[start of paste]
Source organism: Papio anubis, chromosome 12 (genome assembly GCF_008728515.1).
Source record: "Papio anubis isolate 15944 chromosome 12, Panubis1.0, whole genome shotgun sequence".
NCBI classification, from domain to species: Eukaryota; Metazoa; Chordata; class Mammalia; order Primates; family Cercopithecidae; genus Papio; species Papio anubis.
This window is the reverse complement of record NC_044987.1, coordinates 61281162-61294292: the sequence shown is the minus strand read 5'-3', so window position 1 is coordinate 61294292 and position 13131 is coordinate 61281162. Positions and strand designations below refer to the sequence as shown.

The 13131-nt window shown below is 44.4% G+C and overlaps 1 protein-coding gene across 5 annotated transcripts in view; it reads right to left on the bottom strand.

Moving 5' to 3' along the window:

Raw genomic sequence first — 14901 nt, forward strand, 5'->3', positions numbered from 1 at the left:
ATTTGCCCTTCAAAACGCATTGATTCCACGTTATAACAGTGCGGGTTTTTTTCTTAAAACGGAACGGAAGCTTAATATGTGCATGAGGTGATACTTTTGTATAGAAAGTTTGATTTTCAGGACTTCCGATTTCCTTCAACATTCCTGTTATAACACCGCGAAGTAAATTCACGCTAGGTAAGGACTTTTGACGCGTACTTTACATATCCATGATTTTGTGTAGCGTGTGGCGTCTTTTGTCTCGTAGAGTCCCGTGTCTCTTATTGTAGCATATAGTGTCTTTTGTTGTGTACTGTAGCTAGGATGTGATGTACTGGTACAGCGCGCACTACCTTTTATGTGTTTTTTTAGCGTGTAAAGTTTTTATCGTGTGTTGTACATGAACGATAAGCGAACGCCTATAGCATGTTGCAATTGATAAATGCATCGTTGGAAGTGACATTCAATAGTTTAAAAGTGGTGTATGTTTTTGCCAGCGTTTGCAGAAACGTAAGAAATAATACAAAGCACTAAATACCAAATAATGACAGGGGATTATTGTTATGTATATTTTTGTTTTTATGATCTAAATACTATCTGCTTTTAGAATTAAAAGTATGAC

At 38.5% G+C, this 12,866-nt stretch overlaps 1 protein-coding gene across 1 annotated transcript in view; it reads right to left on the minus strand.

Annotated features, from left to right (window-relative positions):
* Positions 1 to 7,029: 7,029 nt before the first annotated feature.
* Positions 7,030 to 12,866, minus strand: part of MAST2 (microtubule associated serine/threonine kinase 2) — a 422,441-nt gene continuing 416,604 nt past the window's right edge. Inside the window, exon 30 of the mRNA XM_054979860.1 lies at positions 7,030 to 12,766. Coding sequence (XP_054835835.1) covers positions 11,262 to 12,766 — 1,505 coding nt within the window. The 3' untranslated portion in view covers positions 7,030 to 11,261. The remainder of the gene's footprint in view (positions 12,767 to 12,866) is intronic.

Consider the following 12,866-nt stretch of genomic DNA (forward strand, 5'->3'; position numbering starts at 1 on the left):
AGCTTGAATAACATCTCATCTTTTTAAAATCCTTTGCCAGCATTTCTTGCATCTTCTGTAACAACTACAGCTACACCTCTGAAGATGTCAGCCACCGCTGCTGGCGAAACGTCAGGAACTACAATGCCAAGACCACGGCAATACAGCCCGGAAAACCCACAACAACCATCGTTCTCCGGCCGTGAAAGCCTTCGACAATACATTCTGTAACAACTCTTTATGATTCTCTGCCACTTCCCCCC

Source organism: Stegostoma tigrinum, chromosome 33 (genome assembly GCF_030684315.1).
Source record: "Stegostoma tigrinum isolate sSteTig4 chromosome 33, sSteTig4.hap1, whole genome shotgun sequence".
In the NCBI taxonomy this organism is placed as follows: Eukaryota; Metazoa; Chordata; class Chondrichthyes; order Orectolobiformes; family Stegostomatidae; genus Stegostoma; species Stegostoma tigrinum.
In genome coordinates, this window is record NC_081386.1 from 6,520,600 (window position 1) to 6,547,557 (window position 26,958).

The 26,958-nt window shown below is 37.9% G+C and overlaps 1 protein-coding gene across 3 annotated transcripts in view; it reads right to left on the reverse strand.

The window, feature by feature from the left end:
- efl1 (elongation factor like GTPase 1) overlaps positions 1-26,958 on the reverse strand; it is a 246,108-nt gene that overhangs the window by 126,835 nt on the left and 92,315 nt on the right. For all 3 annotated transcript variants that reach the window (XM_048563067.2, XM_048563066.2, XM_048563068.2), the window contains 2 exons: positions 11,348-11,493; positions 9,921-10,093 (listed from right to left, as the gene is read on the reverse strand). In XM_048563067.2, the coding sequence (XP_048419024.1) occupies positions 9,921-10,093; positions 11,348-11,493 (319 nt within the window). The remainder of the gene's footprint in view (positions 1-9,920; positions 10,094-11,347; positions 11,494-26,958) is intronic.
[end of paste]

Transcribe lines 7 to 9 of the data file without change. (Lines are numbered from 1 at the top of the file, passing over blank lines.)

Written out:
Raw genomic sequence first — 14901 nt, forward strand, 5'->3', positions numbered from 1 at the left:
ATTTGCCCTTCAAAACGCATTGATTCCACGTTATAACAGTGCGGGTTTTTTTCTTAAAACGGAACGGAAGCTTAATATGTGCATGAGGTGATACTTTTGTATAGAAAGTTTGATTTTCAGGACTTCCGATTTCCTTCAACATTCCTGTTATAACACCGCGAAGTAAATTCACGCTAGGTAAGGACTTTTGACGCGTACTTTACATATCCATGATTTTGTGTAGCGTGTGGCGTCTTTTGTCTCGTAGAGTCCCGTGTCTCTTATTGTAGCATATAGTGTCTTTTGTTGTGTACTGTAGCTAGGATGTGATGTACTGGTACAGCGCGCACTACCTTTTATGTGTTTTTTTAGCGTGTAAAGTTTTTATCGTGTGTTGTACATGAACGATAAGCGAACGCCTATAGCATGTTGCAATTGATAAATGCATCGTTGGAAGTGACATTCAATAGTTTAAAAGTGGTGTATGTTTTTGCCAGCGTTTGCAGAAACGTAAGAAATAATACAAAGCACTAAATACCAAATAATGACAGGGGATTATTGTTATGTATATTTTTGTTTTTATGATCTAAATACTATCTGCTTTTAGAATTAAAAGTATGAC

At 38.5% G+C, this 12,866-nt stretch overlaps 1 protein-coding gene across 1 annotated transcript in view; it reads right to left on the minus strand.